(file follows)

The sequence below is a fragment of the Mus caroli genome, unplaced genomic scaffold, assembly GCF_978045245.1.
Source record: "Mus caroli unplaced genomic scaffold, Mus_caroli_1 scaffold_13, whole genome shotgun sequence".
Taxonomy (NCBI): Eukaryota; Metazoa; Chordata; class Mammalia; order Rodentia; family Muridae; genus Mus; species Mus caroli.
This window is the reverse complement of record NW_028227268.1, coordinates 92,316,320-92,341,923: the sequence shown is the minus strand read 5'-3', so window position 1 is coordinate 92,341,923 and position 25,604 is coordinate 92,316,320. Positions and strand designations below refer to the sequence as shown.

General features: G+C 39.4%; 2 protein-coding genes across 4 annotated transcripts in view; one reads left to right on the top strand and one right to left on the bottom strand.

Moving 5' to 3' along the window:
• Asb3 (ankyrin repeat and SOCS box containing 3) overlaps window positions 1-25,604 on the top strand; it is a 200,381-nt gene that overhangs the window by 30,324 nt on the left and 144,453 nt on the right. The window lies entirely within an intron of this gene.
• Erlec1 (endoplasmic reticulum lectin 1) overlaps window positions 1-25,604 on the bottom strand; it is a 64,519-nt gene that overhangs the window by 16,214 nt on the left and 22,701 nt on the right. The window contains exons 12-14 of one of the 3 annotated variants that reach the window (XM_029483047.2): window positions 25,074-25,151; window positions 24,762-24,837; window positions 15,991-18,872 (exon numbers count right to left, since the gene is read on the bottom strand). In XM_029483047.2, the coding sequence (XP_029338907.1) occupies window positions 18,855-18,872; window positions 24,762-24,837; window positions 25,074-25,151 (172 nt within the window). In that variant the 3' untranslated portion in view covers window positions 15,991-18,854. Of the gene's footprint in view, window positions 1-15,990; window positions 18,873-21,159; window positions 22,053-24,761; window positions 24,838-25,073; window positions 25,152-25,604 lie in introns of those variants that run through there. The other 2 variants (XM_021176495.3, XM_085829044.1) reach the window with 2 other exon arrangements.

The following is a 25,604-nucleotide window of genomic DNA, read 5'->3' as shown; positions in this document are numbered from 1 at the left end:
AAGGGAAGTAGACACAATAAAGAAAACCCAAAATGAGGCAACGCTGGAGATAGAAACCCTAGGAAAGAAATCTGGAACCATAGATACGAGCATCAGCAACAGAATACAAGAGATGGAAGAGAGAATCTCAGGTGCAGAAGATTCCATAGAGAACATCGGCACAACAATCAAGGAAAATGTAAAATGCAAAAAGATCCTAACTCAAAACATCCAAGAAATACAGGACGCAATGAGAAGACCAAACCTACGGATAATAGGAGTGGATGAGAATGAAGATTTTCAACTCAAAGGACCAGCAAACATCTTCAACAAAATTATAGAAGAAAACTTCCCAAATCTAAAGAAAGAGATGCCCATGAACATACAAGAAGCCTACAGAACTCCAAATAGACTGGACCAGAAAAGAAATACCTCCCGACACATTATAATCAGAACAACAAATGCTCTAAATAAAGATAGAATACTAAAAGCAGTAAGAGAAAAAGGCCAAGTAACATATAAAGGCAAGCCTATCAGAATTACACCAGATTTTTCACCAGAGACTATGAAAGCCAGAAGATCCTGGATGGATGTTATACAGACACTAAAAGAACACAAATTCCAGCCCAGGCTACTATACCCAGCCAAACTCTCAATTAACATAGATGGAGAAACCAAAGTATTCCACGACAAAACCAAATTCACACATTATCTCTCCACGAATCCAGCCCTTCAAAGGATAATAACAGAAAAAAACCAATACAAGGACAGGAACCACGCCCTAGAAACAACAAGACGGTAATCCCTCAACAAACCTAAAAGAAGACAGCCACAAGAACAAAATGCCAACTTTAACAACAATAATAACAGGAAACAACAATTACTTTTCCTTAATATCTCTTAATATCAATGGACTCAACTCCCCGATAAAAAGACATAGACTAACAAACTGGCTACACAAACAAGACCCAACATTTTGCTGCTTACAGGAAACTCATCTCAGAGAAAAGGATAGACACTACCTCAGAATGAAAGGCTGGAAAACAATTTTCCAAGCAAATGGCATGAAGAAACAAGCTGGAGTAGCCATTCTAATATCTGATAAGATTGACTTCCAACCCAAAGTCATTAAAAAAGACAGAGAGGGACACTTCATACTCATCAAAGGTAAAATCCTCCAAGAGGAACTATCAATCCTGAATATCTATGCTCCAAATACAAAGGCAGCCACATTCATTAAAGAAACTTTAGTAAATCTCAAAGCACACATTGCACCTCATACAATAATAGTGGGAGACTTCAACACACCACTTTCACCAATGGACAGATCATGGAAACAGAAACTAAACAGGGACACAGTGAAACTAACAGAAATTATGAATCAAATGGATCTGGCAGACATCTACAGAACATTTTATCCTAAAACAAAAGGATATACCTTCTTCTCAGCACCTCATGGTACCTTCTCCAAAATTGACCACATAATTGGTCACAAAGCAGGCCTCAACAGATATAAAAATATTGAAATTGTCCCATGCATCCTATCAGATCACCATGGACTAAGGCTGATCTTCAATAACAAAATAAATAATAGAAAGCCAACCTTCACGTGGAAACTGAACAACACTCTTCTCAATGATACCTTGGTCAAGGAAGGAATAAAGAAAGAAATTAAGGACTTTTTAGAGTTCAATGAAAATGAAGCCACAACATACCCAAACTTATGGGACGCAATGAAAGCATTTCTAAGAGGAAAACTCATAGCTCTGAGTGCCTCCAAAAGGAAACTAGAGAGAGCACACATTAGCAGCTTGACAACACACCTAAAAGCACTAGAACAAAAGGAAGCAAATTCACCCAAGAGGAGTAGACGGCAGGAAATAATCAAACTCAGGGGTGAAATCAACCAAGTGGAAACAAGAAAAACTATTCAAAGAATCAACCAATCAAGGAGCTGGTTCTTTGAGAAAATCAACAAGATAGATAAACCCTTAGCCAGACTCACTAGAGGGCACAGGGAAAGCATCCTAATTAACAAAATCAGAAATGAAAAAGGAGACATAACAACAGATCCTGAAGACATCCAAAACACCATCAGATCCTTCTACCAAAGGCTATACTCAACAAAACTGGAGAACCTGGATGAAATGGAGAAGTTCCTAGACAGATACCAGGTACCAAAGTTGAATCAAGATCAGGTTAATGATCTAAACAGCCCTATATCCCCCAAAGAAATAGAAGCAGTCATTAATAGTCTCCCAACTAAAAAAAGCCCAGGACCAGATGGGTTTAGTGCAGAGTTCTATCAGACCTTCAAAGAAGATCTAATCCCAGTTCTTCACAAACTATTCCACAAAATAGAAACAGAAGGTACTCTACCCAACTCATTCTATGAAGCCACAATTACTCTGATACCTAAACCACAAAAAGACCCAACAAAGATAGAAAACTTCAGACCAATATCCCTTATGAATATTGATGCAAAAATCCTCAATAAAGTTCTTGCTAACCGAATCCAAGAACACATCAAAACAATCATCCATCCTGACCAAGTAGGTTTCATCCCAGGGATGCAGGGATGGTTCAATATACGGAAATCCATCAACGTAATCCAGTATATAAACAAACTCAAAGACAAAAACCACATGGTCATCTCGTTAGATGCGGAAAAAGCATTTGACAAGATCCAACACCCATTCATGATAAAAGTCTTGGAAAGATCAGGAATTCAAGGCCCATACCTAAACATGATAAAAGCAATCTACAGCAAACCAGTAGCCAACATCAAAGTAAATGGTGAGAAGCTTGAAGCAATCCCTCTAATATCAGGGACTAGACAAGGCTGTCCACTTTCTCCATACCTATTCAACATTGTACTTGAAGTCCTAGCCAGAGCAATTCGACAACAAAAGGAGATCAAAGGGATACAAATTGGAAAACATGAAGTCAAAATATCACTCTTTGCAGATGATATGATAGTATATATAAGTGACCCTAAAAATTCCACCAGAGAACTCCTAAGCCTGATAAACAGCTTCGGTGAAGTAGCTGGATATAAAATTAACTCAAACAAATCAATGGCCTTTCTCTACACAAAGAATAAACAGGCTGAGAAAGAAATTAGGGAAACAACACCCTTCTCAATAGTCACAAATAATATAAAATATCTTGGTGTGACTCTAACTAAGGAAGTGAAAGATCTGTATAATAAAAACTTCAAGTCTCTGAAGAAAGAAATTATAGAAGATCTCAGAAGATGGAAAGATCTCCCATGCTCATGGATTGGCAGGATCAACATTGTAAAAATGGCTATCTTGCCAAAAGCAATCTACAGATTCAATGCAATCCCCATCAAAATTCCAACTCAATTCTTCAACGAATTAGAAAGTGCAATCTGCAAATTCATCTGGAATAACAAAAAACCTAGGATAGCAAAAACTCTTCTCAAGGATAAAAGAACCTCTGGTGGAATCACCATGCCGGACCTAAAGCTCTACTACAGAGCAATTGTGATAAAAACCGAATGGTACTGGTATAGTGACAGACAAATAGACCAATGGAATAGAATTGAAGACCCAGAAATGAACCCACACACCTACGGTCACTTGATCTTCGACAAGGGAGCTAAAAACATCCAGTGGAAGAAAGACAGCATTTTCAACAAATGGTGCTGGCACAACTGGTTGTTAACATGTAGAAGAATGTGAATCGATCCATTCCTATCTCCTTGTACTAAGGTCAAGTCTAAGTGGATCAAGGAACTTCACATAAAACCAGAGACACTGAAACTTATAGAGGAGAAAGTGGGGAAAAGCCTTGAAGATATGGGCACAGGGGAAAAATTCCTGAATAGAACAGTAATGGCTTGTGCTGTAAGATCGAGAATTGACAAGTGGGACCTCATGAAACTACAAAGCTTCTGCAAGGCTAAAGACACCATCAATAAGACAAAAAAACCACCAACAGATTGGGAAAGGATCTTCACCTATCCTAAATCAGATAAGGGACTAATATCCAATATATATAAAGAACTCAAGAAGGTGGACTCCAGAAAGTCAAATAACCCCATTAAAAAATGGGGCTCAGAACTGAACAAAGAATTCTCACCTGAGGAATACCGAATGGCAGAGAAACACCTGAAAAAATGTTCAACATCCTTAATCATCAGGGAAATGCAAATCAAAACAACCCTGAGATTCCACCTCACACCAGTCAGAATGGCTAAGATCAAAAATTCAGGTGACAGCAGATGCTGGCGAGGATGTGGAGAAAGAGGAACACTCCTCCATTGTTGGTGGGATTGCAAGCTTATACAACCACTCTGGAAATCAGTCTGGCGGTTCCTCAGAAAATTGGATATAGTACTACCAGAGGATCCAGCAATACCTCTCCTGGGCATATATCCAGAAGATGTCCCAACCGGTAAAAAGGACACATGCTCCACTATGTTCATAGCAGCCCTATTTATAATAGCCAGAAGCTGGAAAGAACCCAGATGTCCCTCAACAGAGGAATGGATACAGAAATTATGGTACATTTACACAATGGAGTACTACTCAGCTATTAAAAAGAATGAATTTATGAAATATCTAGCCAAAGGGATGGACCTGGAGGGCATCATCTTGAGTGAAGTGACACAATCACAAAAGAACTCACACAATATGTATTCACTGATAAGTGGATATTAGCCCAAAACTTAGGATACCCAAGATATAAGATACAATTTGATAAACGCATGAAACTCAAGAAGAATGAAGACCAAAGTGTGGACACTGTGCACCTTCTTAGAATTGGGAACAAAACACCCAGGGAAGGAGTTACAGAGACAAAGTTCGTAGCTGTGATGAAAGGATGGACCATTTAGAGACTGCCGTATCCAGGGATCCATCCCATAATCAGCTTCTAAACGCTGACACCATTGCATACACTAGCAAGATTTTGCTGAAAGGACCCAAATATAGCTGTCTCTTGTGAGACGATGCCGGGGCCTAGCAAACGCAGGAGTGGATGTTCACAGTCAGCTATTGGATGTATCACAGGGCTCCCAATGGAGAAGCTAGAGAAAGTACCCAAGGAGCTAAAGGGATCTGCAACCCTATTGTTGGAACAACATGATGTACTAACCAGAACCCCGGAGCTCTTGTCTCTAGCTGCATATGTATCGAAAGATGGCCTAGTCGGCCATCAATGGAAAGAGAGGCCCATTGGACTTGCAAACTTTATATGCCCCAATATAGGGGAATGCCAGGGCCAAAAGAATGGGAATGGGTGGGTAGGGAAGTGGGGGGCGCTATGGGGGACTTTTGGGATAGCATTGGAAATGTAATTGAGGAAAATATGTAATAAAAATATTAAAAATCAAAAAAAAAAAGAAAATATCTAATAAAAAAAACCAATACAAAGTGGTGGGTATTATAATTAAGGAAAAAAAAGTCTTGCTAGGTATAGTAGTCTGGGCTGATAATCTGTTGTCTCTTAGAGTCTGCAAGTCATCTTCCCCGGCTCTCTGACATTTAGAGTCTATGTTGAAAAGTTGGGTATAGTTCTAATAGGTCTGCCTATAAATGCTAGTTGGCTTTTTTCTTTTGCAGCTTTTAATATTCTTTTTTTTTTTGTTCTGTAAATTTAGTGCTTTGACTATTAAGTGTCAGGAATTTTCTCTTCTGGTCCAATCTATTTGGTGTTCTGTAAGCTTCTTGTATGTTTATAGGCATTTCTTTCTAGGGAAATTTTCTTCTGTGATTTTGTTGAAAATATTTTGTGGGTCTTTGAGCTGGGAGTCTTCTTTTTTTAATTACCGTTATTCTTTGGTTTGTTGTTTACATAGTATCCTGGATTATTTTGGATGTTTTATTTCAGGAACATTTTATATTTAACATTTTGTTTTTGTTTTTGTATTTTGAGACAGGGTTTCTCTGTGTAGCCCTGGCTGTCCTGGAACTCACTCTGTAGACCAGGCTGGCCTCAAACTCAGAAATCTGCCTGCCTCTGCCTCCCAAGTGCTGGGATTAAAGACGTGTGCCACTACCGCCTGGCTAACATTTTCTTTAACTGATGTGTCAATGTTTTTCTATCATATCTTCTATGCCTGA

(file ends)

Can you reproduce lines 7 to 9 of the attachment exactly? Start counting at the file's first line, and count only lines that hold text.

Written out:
• Asb3 (ankyrin repeat and SOCS box containing 3) overlaps window positions 1-25,604 on the top strand; it is a 200,381-nt gene that overhangs the window by 30,324 nt on the left and 144,453 nt on the right. The window lies entirely within an intron of this gene.
• Erlec1 (endoplasmic reticulum lectin 1) overlaps window positions 1-25,604 on the bottom strand; it is a 64,519-nt gene that overhangs the window by 16,214 nt on the left and 22,701 nt on the right. The window contains exons 12-14 of one of the 3 annotated variants that reach the window (XM_029483047.2): window positions 25,074-25,151; window positions 24,762-24,837; window positions 15,991-18,872 (exon numbers count right to left, since the gene is read on the bottom strand). In XM_029483047.2, the coding sequence (XP_029338907.1) occupies window positions 18,855-18,872; window positions 24,762-24,837; window positions 25,074-25,151 (172 nt within the window). In that variant the 3' untranslated portion in view covers window positions 15,991-18,854. Of the gene's footprint in view, window positions 1-15,990; window positions 18,873-21,159; window positions 22,053-24,761; window positions 24,838-25,073; window positions 25,152-25,604 lie in introns of those variants that run through there. The other 2 variants (XM_021176495.3, XM_085829044.1) reach the window with 2 other exon arrangements.

The following is a 25,604-nucleotide window of genomic DNA, read 5'->3' as shown; positions in this document are numbered from 1 at the left end: